February 12, 2015
The Dancing Masters – US, 1943
I imagine the pitch for The Dancing Masters went something like this: “Picture this, boss - Laurel and Hardy as the heads of a dance school, Oliver dancing in a swami outfit, Stan in a tutu. It’ll be hilarious!” I imagine it this way because there is no other explanation for the jumble of odd bits and pieces that is The Dancing Masters. This is a film with no direction, plot points borrowed from other films, frequent narrative stops and starts, and an ending that hurts to even think about – and not from laughing uncontrollably. In short, this is easily one of the comic pair’s least memorable films.
As the title suggests, Laurel and Hardy play dance instructors at a school that is struggling financially – although apparently all it takes to keep it running is the tuition of a single student. One of their students is a young woman named Trudy, played by Trudy Marshall. Trudy is in love with a young inventor named Grant (Robert Bailey), who just happens to work for Trudy’s father. These four characters are so inseparable that when Trudy’s parents go on a business trip, Trudy invites not just the man she loves to come over and hang out but also her dance instructors. I half expected them to be giving a lesson, but they’re actually there for the drinks. Think about that for a minute. A young woman’s idea of a party involves the man she adores and her dance teachers. There’s simply no way to rationalize this, not even in a film of this sort.
Before all this, however, Laurel and Hardy must deal with a gang that has decided to go into the insurance business. Their business plan is simple. They will make people buy insurance from them or else. Needless to say, they soon visit Laurel and Hardy’s dance school. This is not a new plot device, for several Laurel and Hardy films have had them contending in some way with criminal gangs or thugs. Most of those films made sure to use the storyline extensively. Not so this one. Apparently, someone felt Grant and Trudy’s relationship was a very interesting storyline than Laurel and Hardy’s attempts to cope with the gang’s extortion. Sadly, they were wrong.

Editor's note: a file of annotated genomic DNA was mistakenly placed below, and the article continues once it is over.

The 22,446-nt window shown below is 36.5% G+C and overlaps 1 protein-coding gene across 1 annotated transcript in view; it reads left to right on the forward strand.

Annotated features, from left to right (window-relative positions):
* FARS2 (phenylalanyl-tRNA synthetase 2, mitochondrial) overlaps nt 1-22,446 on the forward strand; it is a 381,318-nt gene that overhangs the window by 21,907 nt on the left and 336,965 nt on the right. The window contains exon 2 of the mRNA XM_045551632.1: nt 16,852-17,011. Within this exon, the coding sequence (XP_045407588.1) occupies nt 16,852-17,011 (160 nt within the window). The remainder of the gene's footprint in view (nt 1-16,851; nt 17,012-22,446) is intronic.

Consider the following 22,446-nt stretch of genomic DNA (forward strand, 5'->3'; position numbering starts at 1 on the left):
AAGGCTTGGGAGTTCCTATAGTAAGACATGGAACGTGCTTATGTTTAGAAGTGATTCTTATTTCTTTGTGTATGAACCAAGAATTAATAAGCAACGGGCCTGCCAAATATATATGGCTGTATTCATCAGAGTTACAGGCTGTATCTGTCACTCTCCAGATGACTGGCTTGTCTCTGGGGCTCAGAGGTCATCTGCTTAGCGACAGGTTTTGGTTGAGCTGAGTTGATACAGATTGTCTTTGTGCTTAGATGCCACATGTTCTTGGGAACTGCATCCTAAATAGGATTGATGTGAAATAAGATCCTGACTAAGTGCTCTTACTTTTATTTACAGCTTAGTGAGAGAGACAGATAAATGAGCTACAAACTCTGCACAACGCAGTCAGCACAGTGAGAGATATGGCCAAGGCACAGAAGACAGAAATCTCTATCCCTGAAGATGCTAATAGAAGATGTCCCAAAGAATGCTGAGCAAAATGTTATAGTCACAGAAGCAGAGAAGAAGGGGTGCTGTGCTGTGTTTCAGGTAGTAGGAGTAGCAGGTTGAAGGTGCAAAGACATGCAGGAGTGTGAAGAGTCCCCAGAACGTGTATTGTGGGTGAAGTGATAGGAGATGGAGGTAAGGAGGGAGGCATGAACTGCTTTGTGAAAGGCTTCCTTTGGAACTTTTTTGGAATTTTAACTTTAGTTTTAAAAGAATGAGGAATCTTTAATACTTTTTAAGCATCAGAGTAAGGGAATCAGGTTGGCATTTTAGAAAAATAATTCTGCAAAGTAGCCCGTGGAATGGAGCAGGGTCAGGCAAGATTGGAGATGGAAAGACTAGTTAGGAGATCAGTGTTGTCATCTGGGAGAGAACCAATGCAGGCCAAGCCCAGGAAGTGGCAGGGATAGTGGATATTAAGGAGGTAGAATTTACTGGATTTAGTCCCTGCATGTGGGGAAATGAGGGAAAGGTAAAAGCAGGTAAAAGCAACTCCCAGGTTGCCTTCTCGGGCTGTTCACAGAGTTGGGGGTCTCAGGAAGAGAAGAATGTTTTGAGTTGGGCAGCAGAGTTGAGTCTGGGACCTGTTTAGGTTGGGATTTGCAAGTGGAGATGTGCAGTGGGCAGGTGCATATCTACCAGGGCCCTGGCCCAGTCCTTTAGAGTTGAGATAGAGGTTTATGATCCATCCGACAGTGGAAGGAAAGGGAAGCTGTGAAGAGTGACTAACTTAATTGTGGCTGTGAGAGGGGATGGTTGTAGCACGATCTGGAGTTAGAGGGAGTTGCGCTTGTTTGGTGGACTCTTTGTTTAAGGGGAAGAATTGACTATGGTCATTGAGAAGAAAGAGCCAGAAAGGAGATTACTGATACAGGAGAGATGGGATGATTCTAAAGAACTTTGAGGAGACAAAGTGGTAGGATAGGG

This is unfortunately a pattern for the film. It has the annoying habit of leading viewers to believe it is going in one direction only for it then to go in an entirely different – and less interesting - one. And so we get countless new storylines and little to no meaningful resolution to any of them. They just end. To give you some examples, there’s a hidden bar that exists simply to allow Stan and Oliver to pull someone into a fountain; there’s what seems like a plan to marry Trudy off with one of her father’s employees which lasts about a scene and a half; and there’s a minor bit about Stan and Laurel’s possibly losing their dance school if they don’t come up with the rent. They never do, but lucky for them, the landlord does not reappear in the film.
The film fares somewhat better when it just allows Laurel and Hardy to work their usual magic. There’s a recurring bit involving their potentially coming to blows that yields a few laughs. I also enjoyed a few moments of the pairs’ comic banter, in particular a bit about the combination to a safe and a rather funny monologue that Laurel delivers about using their savings to pay the rent. However, all too often the film has nothing of consequence for them to do. The main story doesn’t really involve them, and the film’s finale, which should be humorous, comes across as uninspired and desperate. In truth, it’s not even realistic for a film of this kind. Only towards the end does the film find its groove. In these precious moments, we watch as Oliver tries to cause Stan to have an accident so that they can collect insurance money. However, even this part of the film is over before you know it.
The film was again directed by Mal St. Clair, and while he was able to hold together his previous film with Laurel and Hardy, Jitterbugs, another film with a number of plots, he is not able to prevent The Dancing Masters from becoming completely unglued. In fact, to keep the film moving along, St. Clair relies too heavily on bell and whistles, and all they do is telegraph obvious completions to gags that are not very funny to begin with. The script, by Scott Darling, gives Laurel and Hardy’s supporting characters very little to do, often reducing them to smiling, positive faces or to greedy, one-sided villains. Bailey, here appearing in his second Laurel and Hardy film, does not fare as well as he did in his first one, Jitterbugs. In that film, his character had a recognizable personality; here all he is asked to do is look polite and grin.
I’m tempted to say that this is a Laurel and Hardy film in which Laurel and Hardy themselves are not really essential to the plot, yet without them the story would be so unbearably dull that it is hard to imagine any studio executive ever giving the film the green light. “What?” he might say. “A film about a woman who is in love with a shy inventor and a plot to steal his invention? Who wants to see that? Ah, but add Stan Laurel in a tutu, and you’ve got yourself quite a picture.” If only that were true. (on DVD)